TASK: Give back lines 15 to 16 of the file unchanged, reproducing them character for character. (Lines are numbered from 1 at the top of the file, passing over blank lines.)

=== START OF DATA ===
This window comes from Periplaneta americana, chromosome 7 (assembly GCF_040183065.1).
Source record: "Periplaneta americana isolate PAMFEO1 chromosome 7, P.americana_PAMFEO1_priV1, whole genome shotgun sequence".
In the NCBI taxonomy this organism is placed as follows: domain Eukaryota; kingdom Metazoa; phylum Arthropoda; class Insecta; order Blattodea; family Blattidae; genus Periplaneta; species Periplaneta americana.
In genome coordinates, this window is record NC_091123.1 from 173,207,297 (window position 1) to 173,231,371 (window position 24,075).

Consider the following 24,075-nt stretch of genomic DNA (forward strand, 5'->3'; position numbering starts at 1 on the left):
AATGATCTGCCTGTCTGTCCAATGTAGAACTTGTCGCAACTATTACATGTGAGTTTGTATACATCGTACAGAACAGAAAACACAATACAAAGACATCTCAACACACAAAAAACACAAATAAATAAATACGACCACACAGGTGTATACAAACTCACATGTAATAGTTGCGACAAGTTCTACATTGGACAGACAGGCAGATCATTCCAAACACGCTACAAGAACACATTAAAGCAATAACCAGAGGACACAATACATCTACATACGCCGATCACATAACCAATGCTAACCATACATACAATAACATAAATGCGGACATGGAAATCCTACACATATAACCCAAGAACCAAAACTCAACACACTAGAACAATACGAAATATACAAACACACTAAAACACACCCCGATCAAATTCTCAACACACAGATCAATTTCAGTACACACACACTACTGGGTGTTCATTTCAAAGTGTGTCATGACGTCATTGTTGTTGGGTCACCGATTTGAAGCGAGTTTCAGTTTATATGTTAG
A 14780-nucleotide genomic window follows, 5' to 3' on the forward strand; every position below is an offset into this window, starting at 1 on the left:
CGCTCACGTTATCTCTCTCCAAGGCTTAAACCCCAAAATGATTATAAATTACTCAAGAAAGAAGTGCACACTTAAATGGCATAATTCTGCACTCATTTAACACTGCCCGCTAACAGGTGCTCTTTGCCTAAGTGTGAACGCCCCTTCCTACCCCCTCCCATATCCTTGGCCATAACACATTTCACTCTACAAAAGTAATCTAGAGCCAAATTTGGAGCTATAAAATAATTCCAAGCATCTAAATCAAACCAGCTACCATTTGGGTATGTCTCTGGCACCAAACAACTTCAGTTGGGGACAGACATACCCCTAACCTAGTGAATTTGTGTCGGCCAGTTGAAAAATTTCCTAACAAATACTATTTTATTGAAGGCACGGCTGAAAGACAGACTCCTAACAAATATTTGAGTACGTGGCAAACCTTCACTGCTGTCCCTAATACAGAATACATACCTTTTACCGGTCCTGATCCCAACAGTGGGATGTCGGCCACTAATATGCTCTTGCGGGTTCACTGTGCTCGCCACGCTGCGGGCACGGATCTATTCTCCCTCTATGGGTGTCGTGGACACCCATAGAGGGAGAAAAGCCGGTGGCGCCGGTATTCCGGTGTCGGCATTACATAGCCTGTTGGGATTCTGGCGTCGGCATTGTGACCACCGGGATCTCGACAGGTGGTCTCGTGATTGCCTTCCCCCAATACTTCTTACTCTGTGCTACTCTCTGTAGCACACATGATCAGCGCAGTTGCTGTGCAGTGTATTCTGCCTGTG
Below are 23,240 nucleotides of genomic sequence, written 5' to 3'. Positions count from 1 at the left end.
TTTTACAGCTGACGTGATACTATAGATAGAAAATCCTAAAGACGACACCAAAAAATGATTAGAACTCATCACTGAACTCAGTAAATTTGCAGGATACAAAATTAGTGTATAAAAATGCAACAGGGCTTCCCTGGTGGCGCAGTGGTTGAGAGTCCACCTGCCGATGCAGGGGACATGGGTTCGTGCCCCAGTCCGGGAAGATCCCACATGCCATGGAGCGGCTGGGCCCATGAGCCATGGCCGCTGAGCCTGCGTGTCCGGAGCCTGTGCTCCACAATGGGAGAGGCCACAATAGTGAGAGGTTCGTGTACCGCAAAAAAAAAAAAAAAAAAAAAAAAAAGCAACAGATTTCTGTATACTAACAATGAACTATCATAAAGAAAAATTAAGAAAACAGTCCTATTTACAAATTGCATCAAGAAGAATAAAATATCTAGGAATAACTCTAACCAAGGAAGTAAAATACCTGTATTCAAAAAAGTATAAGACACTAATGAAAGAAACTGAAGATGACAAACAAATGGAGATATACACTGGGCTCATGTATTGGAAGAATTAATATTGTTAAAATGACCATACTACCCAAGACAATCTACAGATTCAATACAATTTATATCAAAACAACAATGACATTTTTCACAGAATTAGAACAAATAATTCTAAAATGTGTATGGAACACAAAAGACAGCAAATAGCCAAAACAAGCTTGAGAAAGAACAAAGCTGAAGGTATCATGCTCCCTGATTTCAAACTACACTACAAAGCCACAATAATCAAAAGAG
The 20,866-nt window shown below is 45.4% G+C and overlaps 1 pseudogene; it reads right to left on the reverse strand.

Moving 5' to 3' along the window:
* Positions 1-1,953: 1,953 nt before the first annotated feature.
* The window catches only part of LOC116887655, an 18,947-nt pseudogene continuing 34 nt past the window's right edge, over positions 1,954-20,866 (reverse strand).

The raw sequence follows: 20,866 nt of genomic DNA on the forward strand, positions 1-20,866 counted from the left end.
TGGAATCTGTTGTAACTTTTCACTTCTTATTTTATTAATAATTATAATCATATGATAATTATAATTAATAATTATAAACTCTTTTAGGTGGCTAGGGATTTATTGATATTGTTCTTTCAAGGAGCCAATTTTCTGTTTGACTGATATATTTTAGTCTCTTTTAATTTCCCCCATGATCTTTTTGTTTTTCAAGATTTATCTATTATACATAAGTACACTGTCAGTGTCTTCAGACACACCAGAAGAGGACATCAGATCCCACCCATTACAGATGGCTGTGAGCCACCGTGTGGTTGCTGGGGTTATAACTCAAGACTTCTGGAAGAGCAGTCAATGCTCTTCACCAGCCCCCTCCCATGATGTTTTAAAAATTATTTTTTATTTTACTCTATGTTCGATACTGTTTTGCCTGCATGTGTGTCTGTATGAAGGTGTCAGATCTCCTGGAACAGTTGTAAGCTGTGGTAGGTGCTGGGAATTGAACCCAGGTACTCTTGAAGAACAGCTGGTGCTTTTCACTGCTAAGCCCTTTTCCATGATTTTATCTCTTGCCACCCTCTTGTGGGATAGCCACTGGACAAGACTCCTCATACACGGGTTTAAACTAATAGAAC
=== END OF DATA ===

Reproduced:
The raw sequence follows: 20,866 nt of genomic DNA on the forward strand, positions 1-20,866 counted from the left end.
TGGAATCTGTTGTAACTTTTCACTTCTTATTTTATTAATAATTATAATCATATGATAATTATAATTAATAATTATAAACTCTTTTAGGTGGCTAGGGATTTATTGATATTGTTCTTTCAAGGAGCCAATTTTCTGTTTGACTGATATATTTTAGTCTCTTTTAATTTCCCCCATGATCTTTTTGTTTTTCAAGATTTATCTATTATACATAAGTACACTGTCAGTGTCTTCAGACACACCAGAAGAGGACATCAGATCCCACCCATTACAGATGGCTGTGAGCCACCGTGTGGTTGCTGGGGTTATAACTCAAGACTTCTGGAAGAGCAGTCAATGCTCTTCACCAGCCCCCTCCCATGATGTTTTAAAAATTATTTTTTATTTTACTCTATGTTCGATACTGTTTTGCCTGCATGTGTGTCTGTATGAAGGTGTCAGATCTCCTGGAACAGTTGTAAGCTGTGGTAGGTGCTGGGAATTGAACCCAGGTACTCTTGAAGAACAGCTGGTGCTTTTCACTGCTAAGCCCTTTTCCATGATTTTATCTCTTGCCACCCTCTTGTGGGATAGCCACTGGACAAGACTCCTCATACACGGGTTTAAACTAATAGAAC